This can be a huge investment, so after many discussions with your peers, and maybe a consultant or two from your local Chamber of Commerce, you think that a particular product will be perfect for you. Lets also assume that those same discussions convinced you that to support this type of technology initiative, you will need to go beyond your current break/fix  tech geeks to a true business technology leader who can be responsible for delivering the value you need for this investment.

Answer this question;

When you call the placement agency, or publish the advertisement, what importance do you think skill with the product you chose should carry in your hiring decision?

The answer is not necessarily much!

Next, lets assume you are now interviewing a few candidates for that IT leadership position.

One particular candidate looks excellent. She has great recommendations, and has successfully implemented ERP or financial software a few times already!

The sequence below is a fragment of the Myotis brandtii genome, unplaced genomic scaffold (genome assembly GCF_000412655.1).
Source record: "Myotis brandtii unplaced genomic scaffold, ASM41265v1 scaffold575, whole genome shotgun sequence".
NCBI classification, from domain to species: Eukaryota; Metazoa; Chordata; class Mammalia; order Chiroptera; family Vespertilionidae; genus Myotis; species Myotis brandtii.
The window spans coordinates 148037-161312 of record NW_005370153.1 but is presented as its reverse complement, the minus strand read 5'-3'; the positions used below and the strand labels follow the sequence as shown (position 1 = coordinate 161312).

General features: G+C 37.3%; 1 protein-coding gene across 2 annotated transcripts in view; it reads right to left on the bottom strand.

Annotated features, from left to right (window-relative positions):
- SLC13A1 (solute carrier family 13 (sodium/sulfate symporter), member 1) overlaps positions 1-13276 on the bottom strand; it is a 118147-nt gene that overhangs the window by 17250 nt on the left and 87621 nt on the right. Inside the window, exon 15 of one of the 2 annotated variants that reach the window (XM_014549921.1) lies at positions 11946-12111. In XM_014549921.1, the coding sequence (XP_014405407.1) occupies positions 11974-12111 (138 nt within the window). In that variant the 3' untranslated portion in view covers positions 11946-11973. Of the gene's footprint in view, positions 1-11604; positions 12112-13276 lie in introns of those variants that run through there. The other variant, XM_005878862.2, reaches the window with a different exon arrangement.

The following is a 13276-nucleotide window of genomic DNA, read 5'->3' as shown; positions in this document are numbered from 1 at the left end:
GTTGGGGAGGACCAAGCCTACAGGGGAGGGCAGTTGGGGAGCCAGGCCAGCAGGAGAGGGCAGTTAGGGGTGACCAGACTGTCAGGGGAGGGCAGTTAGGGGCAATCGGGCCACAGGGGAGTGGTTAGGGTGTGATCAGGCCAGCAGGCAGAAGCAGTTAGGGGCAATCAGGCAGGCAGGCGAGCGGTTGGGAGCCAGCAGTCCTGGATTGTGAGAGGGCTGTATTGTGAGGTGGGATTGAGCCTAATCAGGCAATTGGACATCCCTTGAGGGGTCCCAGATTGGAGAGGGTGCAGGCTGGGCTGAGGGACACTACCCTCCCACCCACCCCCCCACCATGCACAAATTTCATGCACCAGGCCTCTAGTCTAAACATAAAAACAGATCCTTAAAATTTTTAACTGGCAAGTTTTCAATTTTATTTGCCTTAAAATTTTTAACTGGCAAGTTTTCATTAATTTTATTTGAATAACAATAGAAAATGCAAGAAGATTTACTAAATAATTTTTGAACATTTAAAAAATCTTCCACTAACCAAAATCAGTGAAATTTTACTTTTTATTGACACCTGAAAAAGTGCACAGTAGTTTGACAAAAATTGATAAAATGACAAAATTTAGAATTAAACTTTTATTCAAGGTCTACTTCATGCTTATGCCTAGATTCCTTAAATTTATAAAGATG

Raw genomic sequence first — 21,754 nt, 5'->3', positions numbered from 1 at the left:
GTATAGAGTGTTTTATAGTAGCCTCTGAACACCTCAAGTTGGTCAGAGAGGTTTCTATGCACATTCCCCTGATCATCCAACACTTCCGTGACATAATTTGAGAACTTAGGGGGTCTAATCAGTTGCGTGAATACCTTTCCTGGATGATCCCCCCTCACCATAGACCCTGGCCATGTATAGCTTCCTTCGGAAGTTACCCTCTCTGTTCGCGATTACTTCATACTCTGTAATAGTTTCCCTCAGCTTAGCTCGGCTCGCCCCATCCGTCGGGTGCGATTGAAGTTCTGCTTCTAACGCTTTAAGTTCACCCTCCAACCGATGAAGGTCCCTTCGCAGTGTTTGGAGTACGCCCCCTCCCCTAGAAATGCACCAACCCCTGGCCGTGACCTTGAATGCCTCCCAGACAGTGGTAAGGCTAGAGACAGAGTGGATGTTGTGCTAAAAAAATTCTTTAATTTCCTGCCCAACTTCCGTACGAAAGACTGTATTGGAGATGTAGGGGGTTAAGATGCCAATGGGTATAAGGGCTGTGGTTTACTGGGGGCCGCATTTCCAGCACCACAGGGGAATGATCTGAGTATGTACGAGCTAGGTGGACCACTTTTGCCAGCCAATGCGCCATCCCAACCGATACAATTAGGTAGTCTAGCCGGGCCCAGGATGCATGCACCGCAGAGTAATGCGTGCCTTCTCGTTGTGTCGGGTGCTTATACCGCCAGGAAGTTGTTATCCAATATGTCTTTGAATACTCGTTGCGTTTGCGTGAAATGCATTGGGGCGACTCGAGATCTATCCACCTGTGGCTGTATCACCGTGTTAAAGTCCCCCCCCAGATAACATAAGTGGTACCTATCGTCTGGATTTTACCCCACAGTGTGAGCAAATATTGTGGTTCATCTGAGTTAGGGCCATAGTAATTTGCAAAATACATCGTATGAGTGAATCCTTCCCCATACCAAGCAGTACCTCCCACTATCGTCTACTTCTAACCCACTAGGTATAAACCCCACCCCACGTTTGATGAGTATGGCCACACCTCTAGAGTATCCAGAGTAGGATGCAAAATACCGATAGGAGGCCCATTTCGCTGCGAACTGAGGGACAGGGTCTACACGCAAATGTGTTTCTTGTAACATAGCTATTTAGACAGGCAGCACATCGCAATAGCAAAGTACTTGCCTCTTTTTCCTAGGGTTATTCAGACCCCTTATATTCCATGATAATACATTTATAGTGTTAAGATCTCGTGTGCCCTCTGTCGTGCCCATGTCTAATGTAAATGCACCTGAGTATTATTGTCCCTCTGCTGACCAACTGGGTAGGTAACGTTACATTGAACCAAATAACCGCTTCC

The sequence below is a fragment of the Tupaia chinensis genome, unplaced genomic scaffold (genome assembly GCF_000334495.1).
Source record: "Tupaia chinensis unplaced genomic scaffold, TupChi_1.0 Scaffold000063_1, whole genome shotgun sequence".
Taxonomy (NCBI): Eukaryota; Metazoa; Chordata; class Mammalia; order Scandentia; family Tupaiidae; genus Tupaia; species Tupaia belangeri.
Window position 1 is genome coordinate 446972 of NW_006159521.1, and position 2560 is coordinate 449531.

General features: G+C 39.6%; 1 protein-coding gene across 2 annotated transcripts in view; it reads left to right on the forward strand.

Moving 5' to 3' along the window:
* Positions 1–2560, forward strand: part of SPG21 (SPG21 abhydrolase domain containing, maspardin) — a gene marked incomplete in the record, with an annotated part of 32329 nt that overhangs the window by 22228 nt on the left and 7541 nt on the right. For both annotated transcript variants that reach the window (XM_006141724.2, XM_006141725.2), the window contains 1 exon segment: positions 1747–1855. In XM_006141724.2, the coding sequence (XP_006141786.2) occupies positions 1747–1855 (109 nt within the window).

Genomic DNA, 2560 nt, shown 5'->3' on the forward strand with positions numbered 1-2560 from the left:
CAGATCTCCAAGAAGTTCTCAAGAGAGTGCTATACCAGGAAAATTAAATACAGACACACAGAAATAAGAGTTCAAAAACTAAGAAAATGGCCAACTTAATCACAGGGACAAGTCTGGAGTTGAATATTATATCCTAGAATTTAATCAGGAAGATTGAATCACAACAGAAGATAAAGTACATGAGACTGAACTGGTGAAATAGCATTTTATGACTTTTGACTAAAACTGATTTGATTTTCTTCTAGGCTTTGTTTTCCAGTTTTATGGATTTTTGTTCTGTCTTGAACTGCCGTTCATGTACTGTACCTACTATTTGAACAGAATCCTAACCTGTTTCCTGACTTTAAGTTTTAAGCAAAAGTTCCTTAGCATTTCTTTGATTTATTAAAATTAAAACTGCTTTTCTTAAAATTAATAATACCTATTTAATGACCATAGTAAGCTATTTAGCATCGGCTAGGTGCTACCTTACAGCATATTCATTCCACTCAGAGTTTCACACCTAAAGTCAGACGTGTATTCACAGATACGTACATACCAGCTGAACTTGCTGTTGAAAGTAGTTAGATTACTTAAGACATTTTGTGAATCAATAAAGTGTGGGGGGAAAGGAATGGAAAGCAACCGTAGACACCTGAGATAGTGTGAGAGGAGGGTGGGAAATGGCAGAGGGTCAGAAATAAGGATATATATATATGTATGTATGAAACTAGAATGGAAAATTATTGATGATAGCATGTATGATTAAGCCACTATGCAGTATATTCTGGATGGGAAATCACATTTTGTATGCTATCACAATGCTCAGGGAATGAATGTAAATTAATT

But! she has never used, or even seen that particular ERP or financial vendor’s product that you want to implement. Do you think that matters? Do you write her off the short list?

Here is a tip!

A strong business technology candidate will pick up different software skills easily. Example; I was once flown in to fix a problem with software environments I had never seen before, it was less than two days until I understood enough to fix the issue.

It is the skills to discuss, negotiate and implement the processes behind the software are the harder ones!

Your candidate can demonstrate that he or she has obtained the results that you are looking for several times, it is only because each time she was using products that are competitive to the product you have chosen that you are considering knocking her off the short list.

So in this example, the demonstrated results this candidate can show far outweighs their lack of skill with your chosen software package.

The SMB Takeaway

Skill and experience with a particular product can be critical when you are hiring someone to babysit a particular tool or product, but demonstrated results is the critical metric when you need leadership to provide business benefits from your IT investments.

Hire Well!